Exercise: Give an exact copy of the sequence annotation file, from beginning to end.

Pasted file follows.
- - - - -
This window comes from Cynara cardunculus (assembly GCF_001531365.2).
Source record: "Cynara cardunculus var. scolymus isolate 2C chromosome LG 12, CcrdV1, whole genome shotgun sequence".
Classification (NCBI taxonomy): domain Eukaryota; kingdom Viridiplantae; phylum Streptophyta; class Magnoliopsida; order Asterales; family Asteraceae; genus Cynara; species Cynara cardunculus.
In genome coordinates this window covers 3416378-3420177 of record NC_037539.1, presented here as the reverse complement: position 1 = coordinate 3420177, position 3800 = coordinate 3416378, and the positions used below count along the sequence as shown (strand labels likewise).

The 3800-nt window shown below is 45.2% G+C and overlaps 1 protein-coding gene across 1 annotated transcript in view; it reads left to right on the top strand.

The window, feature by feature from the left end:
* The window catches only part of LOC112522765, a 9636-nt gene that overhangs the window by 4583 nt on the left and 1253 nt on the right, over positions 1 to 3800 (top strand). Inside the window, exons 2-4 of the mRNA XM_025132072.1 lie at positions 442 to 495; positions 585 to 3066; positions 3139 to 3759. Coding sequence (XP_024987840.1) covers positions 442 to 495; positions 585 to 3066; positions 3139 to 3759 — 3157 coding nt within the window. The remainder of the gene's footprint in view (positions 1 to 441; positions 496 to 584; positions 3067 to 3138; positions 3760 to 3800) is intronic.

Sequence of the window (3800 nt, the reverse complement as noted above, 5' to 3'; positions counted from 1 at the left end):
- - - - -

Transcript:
This window comes from Cynara cardunculus (assembly GCF_001531365.2).
Source record: "Cynara cardunculus var. scolymus isolate 2C chromosome LG 12, CcrdV1, whole genome shotgun sequence".
Classification (NCBI taxonomy): domain Eukaryota; kingdom Viridiplantae; phylum Streptophyta; class Magnoliopsida; order Asterales; family Asteraceae; genus Cynara; species Cynara cardunculus.
In genome coordinates this window covers 3416378-3420177 of record NC_037539.1, presented here as the reverse complement: position 1 = coordinate 3420177, position 3800 = coordinate 3416378, and the positions used below count along the sequence as shown (strand labels likewise).

The 3800-nt window shown below is 45.2% G+C and overlaps 1 protein-coding gene across 1 annotated transcript in view; it reads left to right on the top strand.

The window, feature by feature from the left end:
* The window catches only part of LOC112522765, a 9636-nt gene that overhangs the window by 4583 nt on the left and 1253 nt on the right, over positions 1 to 3800 (top strand). Inside the window, exons 2-4 of the mRNA XM_025132072.1 lie at positions 442 to 495; positions 585 to 3066; positions 3139 to 3759. Coding sequence (XP_024987840.1) covers positions 442 to 495; positions 585 to 3066; positions 3139 to 3759 — 3157 coding nt within the window. The remainder of the gene's footprint in view (positions 1 to 441; positions 496 to 584; positions 3067 to 3138; positions 3760 to 3800) is intronic.

Sequence of the window (3800 nt, the reverse complement as noted above, 5' to 3'; positions counted from 1 at the left end):